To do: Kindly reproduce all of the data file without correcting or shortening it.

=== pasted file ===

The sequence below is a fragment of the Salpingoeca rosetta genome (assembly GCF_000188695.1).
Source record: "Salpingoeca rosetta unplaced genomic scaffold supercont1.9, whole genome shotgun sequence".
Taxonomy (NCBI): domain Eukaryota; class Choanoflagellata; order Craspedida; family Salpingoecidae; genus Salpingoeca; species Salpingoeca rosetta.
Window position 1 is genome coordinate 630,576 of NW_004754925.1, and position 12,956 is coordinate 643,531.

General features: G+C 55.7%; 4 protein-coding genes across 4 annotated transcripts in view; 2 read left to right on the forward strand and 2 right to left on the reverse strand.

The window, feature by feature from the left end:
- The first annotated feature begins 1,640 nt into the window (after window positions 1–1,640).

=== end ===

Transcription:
The sequence below is a fragment of the Salpingoeca rosetta genome (assembly GCF_000188695.1).
Source record: "Salpingoeca rosetta unplaced genomic scaffold supercont1.9, whole genome shotgun sequence".
Taxonomy (NCBI): domain Eukaryota; class Choanoflagellata; order Craspedida; family Salpingoecidae; genus Salpingoeca; species Salpingoeca rosetta.
Window position 1 is genome coordinate 630,576 of NW_004754925.1, and position 12,956 is coordinate 643,531.

General features: G+C 55.7%; 4 protein-coding genes across 4 annotated transcripts in view; 2 read left to right on the forward strand and 2 right to left on the reverse strand.

The window, feature by feature from the left end:
- The first annotated feature begins 1,640 nt into the window (after window positions 1–1,640).